• In the U.S., 52% of blacks are unhappy with societal treatment. Amid the intense interest in circumstances surrounding the death of Trayvon Martin, Gallup published a weeklong series on the state of race relations in the U.S. Perhaps the most notable finding was that just prior to the verdict in the George Zimmerman case, 52% of blacks were unhappy with their treatment by society at large, which was significantly lower than what was recorded between 2001 and 2008, before Obama was elected president.
  • Coloradans least obese, West Virginians most for the third year. According to data collected as part of the Gallup-Healthways Well-Being Index, Colorado residents were the least likely in the nation to be obese in 2012, making it the only state where less than 20% of adults are obese. West Virginia -- also for a third year in a row -- was the state with the highest obesity rate, at 33.5%.
  • Lincoln, Neb., bests all cities in well-being in 2012. The Gallup-Healthways Well-Being Index determined that Lincoln, Neb., had the highest well-being of 189 U.S. metropolitan areas, while Charleston, W.Va., had the lowest well-being. Washington, D.C., and San Francisco-Oakland-Fremont ranked highest among the 52 largest metros.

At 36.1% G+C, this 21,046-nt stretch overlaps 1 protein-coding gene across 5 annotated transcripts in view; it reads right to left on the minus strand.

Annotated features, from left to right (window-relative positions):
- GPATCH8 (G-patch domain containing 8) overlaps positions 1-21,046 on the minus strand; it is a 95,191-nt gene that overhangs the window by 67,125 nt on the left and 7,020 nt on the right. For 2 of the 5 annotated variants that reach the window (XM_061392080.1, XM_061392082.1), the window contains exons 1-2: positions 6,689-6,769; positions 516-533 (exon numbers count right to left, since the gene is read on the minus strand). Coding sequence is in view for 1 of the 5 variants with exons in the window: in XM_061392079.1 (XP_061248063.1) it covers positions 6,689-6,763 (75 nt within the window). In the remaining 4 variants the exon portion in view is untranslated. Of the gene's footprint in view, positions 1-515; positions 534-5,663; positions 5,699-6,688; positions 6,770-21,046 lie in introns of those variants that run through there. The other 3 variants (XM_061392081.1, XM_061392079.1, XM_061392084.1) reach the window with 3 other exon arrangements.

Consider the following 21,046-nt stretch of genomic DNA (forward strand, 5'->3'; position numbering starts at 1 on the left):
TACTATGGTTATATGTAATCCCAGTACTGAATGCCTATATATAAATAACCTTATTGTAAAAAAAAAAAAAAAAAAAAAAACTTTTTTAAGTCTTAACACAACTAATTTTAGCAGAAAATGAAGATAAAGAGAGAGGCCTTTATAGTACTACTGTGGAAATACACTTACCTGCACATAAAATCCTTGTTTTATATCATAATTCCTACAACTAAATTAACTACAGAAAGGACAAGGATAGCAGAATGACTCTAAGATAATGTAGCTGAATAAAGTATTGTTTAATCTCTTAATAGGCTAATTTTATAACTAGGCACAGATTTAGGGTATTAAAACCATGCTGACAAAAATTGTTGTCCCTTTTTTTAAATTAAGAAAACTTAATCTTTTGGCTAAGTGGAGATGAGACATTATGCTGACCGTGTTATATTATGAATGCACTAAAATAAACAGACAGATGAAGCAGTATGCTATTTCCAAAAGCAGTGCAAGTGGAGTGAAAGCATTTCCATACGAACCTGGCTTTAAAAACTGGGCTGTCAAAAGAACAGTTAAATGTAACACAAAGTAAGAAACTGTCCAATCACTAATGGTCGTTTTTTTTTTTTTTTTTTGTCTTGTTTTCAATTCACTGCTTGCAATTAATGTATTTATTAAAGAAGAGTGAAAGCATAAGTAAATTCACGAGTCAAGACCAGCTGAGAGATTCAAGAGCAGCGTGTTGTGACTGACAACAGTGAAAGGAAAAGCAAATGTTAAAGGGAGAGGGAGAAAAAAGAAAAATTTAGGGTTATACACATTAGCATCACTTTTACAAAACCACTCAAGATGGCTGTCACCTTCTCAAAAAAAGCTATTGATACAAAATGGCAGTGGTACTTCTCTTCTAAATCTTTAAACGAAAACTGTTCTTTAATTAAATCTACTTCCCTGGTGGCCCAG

• In the U.S., online education rated the best for value and options. Amid ongoing debates about the value of traditional brick-and-mortar schools, Gallup found that Americans see online education as giving students a wide range of curricula options and providing good value for the money. Yet Americans also tended to think online education provides less rigorous testing and grading, less-qualified instructors, and has less credence with employers compared with traditional, classroom-based education.
  • Republican favorability sinks to a record low. During the government shutdown in October, Gallup featured a weeklong series on the implications of the political events in Washington. In this story, Americans gave the GOP a 28% favorability rating, the lowest for either major political party since Gallup began asking this question in 1992.